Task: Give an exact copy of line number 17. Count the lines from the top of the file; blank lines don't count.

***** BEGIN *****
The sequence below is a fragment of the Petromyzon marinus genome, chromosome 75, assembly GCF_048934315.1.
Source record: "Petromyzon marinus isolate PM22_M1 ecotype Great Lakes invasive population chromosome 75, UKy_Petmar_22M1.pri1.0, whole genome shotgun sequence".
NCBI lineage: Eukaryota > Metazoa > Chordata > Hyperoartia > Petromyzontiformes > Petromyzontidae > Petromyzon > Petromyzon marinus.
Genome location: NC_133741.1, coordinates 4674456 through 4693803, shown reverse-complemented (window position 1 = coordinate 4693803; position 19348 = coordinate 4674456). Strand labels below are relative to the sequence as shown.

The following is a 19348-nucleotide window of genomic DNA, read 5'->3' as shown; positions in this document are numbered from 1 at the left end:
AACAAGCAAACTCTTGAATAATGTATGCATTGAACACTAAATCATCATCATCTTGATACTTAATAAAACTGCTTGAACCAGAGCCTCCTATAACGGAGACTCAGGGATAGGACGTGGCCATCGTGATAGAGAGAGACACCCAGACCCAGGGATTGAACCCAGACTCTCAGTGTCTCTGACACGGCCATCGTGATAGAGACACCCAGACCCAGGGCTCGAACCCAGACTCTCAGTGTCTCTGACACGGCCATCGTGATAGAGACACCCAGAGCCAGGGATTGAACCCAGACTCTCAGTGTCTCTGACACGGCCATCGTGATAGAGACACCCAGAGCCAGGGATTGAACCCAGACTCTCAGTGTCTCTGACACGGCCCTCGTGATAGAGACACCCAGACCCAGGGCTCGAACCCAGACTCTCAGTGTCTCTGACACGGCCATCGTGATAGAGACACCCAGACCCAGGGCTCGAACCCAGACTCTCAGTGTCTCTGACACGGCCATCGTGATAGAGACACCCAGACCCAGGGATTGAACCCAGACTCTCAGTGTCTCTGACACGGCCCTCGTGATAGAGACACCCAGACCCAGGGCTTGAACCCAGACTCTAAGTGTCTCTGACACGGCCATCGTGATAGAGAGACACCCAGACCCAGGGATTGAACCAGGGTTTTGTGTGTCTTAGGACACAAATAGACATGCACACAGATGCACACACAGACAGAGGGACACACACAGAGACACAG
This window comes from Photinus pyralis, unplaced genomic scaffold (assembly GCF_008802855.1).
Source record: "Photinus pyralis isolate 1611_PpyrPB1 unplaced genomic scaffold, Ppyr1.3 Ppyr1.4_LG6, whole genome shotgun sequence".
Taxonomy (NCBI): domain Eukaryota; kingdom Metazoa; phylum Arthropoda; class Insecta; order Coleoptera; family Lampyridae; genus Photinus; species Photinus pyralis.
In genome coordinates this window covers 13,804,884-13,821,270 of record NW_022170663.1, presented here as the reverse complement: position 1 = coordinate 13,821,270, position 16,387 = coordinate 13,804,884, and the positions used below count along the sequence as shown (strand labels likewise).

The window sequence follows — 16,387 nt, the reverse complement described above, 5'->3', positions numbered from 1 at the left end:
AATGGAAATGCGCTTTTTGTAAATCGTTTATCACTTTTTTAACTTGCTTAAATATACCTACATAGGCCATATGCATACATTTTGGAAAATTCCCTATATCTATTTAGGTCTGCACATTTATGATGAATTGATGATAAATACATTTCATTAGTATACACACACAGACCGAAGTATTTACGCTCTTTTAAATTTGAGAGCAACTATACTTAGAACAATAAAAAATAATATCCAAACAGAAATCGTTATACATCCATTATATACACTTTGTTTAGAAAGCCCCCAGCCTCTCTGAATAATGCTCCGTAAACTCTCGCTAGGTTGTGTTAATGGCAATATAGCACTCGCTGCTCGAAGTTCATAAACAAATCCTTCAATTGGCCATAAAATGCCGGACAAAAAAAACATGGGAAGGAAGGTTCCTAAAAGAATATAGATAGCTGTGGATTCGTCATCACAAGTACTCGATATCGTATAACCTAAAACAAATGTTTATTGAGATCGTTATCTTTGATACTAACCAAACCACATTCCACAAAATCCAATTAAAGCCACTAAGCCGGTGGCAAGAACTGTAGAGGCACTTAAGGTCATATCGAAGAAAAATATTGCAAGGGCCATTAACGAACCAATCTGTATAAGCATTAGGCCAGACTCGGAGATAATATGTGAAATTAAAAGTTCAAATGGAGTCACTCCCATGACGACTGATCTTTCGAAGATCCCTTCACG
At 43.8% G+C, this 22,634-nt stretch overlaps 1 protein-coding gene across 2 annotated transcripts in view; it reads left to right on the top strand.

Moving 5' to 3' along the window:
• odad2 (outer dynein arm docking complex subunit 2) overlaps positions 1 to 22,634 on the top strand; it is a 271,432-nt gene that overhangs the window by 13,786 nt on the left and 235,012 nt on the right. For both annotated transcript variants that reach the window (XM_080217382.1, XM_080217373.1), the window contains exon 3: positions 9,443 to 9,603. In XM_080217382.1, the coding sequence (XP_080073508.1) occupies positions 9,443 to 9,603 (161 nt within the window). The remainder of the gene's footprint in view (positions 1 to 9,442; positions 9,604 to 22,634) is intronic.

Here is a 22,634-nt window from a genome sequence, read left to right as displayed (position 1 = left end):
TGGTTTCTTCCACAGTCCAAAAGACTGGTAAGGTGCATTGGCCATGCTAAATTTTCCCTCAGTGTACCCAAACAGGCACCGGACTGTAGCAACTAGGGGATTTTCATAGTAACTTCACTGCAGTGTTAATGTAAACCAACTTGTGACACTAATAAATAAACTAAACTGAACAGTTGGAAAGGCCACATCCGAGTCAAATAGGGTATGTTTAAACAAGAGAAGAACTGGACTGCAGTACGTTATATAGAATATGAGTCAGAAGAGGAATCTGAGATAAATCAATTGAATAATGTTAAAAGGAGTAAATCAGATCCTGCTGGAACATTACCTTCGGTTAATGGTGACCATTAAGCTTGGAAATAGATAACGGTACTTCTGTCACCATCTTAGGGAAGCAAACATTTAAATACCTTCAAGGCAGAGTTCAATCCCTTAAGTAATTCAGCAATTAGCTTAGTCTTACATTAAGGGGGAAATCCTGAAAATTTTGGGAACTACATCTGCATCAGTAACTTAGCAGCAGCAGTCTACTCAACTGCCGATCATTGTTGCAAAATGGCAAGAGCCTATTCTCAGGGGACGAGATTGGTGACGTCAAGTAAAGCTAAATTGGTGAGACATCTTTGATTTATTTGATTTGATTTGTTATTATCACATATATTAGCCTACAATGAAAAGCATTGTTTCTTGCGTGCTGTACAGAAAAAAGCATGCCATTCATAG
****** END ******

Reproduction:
TGGTTTCTTCCACAGTCCAAAAGACTGGTAAGGTGCATTGGCCATGCTAAATTTTCCCTCAGTGTACCCAAACAGGCACCGGACTGTAGCAACTAGGGGATTTTCATAGTAACTTCACTGCAGTGTTAATGTAAACCAACTTGTGACACTAATAAATAAACTAAACTGAACAGTTGGAAAGGCCACATCCGAGTCAAATAGGGTATGTTTAAACAAGAGAAGAACTGGACTGCAGTACGTTATATAGAATATGAGTCAGAAGAGGAATCTGAGATAAATCAATTGAATAATGTTAAAAGGAGTAAATCAGATCCTGCTGGAACATTACCTTCGGTTAATGGTGACCATTAAGCTTGGAAATAGATAACGGTACTTCTGTCACCATCTTAGGGAAGCAAACATTTAAATACCTTCAAGGCAGAGTTCAATCCCTTAAGTAATTCAGCAATTAGCTTAGTCTTACATTAAGGGGGAAATCCTGAAAATTTTGGGAACTACATCTGCATCAGTAACTTAGCAGCAGCAGTCTACTCAACTGCCGATCATTGTTGCAAAATGGCAAGAGCCTATTCTCAGGGGACGAGATTGGTGACGTCAAGTAAAGCTAAATTGGTGAGACATCTTTGATTTATTTGATTTGATTTGTTATTATCACATATATTAGCCTACAATGAAAAGCATTGTTTCTTGCGTGCTGTACAGAAAAAAGCATGCCATTCATAG